Wine-Poached Salmon with Chanterelle Cream Sauce
Copper River coho meets its season-mate in the meaty chanterelles of the Pacific Northwest’s forests under a blanket of comforting cream sauce.
Serves two over noodles or rice.
½ pound chanterelle mushrooms
2 cups dry white wine
2 tablespoons unsalted butter
½ teaspoon salt, divided
½ teaspoon chopped fresh rosemary
½ cup heavy cream
Separate the stems from the tops of the mushroom. Gently tear or chop tops into large bite-sized pieces.
Pour the wine into a saucepan just big enough to fit the salmon, add the mushroom stems, and bring to a boil. Turn down to a simmer and cover for 15 minutes.
Shortly before that finishes, heat the butter in a large pan over medium heat. Once it melts, add the chanterelle tops, ¼ teaspoon of salt, and the rosemary. Let them cook until they’ve released all their water, about 5 minutes. Turn heat to medium high and keep cooking them, stirring occasionally, until the water evaporates and the mushrooms get brown and stick to the pan, about 10 more minutes.
Remove the stems from the wine using a slotted spoon, add the salmon, and cover, leaving the heat low. Cook until the salmon reaches an internal temperature of 125˚F, about 10 minutes. When finished, remove to a plate (or a pile of noodles)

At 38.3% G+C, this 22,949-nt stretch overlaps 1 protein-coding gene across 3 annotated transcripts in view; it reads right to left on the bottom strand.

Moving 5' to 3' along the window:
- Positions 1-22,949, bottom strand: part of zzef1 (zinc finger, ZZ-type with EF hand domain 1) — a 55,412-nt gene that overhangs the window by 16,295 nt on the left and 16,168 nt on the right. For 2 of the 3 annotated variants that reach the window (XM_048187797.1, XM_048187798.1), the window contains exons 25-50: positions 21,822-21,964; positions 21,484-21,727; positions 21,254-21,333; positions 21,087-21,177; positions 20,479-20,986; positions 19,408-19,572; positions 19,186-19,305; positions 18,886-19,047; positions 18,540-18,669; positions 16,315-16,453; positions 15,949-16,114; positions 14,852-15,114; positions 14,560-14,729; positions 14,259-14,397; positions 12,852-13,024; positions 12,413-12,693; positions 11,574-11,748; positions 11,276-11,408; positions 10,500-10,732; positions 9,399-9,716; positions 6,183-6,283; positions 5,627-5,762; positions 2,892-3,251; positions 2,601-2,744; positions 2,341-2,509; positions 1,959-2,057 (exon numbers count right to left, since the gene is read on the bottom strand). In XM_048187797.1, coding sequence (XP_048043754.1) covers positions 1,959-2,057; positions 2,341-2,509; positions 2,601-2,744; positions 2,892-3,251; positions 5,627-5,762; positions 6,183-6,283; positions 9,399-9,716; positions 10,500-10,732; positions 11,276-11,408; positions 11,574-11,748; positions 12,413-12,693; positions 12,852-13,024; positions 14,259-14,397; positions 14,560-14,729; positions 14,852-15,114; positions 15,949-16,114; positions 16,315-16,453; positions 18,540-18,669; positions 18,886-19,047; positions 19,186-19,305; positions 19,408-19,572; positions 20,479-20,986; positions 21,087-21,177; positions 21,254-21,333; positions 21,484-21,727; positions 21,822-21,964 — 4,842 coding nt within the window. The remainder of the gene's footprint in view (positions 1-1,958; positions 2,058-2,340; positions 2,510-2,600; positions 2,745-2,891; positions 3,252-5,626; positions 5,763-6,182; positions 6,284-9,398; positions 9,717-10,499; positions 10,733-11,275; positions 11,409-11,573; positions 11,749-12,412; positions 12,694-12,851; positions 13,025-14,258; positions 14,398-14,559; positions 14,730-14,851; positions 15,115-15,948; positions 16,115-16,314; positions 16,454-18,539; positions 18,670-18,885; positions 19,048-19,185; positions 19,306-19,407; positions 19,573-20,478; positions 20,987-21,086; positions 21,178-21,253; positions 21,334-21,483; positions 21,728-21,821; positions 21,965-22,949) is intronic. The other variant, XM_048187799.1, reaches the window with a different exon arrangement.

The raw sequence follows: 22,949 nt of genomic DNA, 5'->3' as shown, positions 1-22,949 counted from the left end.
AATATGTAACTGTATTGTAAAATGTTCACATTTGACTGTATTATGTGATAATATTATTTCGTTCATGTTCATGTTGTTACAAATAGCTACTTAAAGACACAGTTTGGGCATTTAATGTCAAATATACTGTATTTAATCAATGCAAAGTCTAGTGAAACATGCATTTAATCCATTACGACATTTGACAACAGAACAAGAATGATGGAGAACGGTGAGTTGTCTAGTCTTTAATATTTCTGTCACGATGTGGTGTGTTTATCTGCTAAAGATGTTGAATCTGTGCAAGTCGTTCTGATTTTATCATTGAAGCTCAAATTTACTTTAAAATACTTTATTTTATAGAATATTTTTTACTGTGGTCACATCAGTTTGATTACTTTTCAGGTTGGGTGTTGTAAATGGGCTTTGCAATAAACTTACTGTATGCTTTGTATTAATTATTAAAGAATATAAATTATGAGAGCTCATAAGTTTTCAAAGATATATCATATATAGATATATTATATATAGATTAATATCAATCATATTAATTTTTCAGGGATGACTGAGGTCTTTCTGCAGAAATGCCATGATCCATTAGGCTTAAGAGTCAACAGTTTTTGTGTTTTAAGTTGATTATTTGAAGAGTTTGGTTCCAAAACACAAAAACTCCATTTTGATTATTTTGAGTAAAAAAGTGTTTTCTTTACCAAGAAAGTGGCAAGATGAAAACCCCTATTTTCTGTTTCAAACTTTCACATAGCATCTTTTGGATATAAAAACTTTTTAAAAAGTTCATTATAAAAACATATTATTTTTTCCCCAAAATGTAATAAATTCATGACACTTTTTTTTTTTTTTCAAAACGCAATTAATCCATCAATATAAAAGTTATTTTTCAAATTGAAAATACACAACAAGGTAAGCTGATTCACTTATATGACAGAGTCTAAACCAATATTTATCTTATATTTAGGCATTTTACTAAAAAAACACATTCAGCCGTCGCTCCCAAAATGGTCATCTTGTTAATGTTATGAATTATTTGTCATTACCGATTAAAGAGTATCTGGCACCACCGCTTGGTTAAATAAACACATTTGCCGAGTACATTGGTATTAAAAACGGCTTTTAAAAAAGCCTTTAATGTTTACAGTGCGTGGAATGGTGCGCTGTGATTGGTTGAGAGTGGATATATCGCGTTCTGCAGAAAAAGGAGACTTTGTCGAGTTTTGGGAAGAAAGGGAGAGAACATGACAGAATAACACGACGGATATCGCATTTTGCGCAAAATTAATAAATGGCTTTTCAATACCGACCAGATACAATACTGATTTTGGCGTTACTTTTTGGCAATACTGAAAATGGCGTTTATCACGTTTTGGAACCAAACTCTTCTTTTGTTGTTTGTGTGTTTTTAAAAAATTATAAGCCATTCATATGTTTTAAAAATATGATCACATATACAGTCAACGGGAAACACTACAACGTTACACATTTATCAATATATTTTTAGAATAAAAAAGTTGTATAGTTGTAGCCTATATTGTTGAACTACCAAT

Add ¼ cup of the wine to the mushroom pan, keeping it over medium-high heat, and scrape up any of the flavorful bits stuck to the bottom of the pan. Turn down to low and stir in the cream and the final ¼ teaspoon of salt. Pour mushrooms and cream sauce over fish.
Recipe by Noami Tomky, created especially for Sena Sea.
Award-winning food and travel writer Naomi Tomky uses her unrelenting enthusiasm for eating everything to propel herself around the world. Her work appears in publications such as Saveur, Food & Wine, and Vogue, as well as the anthology Best Food Writing 2017. Find more of her delicious adventures at and on Twitter (@gastrognome). When she’s not on the road or the restaurant beat, she’s at home in Seattle with her husband and two daughters. Her first cookbook, Pacific Northwest Seafood, comes out in early 2020.
- Sena C Wheeler
Sena holds degrees in nutrition and food science in addition to being a Mom, foodie, and third generation fisherman's wife. Visit her at SenaSea.com where she blogs about family, fish and food.
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